The end of a great series is always an unhappy event. This novel is Erlendur's final case, although I hope it's not the end of Arnaldur Indridason's Reykjavik detective novels. Recent books have focused on Erlendur's team, especially the fine Sigurdur Oli, but this time Erlendur is alone and winter is coming. He's far from Reykjavik on Iceland's eastern fjords, where he spent his childhood and where he comes to hike and think. A chance encounter leads him to an old death that opens up Erlendur's own past wounds. It's not the dead he cares for, it's the ones left behind. "The people I pity are the ones left with the fallout. Who have to endure the sadness for the rest of their lives." It's why Erlendur became a policeman and it's how he'll go out. If you're encountering this series for the first time, don't start here. Go back to the beginning.
Light In A Dark House, by Jan Costin Wagner, Translated by Anthea Bell (Harvill Secker, 336 pages, $22.00)
"In an autumn when no rain fell, Kimmo Joentaa was living with a woman who had no name. The anticyclone keeping the weather fine had been christened Magdalena. The woman told people to call her Larissa. She came and went. He didn't know where from or where to."
That's the opening for the fourth and best of this superb series set in Finland and written in German. Joentaa has already developed a following of fans, of whom I'm one, and he deserves more.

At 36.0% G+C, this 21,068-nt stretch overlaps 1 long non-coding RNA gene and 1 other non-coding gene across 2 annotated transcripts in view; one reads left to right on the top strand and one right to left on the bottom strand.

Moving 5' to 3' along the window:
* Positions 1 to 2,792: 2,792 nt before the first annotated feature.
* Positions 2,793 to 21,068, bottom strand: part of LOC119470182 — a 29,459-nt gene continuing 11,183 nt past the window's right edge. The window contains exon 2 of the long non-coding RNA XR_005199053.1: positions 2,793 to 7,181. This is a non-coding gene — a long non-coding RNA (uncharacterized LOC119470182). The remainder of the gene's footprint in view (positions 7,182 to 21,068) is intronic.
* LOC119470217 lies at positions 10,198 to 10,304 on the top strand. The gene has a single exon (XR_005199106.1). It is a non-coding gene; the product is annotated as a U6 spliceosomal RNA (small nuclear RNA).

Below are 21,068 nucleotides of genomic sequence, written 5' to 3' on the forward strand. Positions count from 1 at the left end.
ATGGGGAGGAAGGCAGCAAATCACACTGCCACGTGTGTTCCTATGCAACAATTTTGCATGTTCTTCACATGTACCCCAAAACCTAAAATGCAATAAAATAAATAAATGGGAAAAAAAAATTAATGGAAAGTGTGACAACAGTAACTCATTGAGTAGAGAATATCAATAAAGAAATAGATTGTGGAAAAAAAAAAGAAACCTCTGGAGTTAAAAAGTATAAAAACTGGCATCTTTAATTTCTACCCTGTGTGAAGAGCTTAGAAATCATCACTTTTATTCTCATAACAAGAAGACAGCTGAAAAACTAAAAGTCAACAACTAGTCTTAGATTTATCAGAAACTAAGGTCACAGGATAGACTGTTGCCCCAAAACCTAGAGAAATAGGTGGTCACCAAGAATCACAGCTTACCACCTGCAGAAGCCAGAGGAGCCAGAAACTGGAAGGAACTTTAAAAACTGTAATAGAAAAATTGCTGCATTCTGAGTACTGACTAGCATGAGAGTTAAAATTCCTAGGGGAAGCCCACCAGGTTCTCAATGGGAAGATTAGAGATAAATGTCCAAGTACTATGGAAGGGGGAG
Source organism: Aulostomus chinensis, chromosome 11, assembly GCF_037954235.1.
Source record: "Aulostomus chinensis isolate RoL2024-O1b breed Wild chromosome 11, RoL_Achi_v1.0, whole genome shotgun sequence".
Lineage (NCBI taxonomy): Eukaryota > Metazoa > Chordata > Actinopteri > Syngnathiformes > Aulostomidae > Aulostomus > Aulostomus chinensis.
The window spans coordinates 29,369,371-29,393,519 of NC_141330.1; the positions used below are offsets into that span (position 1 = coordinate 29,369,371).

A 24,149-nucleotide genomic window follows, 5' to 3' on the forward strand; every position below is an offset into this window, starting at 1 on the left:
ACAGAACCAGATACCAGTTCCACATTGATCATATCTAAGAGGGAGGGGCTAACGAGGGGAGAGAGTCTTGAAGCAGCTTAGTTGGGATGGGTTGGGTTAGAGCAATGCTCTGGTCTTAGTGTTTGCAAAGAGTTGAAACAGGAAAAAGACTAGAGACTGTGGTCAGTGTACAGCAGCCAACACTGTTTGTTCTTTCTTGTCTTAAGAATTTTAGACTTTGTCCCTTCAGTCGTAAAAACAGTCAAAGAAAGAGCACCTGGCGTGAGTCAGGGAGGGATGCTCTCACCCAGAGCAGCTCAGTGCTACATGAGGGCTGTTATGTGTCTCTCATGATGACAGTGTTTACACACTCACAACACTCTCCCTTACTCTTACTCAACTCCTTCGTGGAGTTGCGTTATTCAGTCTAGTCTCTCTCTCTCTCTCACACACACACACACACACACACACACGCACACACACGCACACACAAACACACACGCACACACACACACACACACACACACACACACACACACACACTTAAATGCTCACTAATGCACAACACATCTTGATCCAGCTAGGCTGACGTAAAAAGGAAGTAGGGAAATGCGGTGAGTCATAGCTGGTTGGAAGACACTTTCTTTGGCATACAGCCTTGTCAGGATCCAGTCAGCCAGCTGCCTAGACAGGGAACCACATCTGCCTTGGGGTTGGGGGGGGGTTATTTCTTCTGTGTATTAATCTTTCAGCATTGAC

In this novel, Joentaa is summoned to a local hospital where a formerly comatose woman, unidentifiable, has been murdered. Joentaa quickly discovers that the murder was unusual; there are tearstains on the bedsheets. Whoever killed her wept for her. Mercy or murder?
Those sheets haunt Joentaa as he tries to uncover the victim's identity and, through it, her killer. Then, as the case drags on with no clues, Joentaa's unnamed girlfriend disappears. Was it a plan or payback?
The Ways Of The World, by Robert Goddard (Bantam, 432 pages, $23.95)
Robert Goddard channels John Buchan in this marvellous tale of spies and chases set in Paris during the 1919 Peace Conference.
Sir Henry Maxted, a senior member of the British delegation (but not a truly essential member), has died falling off a roof while visiting his very charming mistress. The death is hushed to save both his family and the British delegation from scandal.
Enter Sir Henry's younger son, James (Max) Masted, ex-Royal Flying Corps ace and perfect embodiment of old-fashioned derring-do. The pages fairly ripple with secret plans, foiled plots and some pretty women to save. This seems to be the first of a continuation. Lots of fun and perfect for long plane rides.
Dexter's Final Cut, by Jeff Lindsay (Doubleday, 368 pages, $28.95)
Those of us who sat riveted to the final frames of HBO's Dexter series know that our antihero's Miami series has come to an end, but Dexter and his Dark Passenger are on to new horizons (sort of).
Fans know, though, that Dexter the novel and Dexter on HBO follow very different paths, so a "final cut" novel in the week the final show airs seems to be an end. Certainly the plot takes us toward pursuit or prison. There's a twist that no one will see coming and several memorable moments. Is Dexter out? Read and see.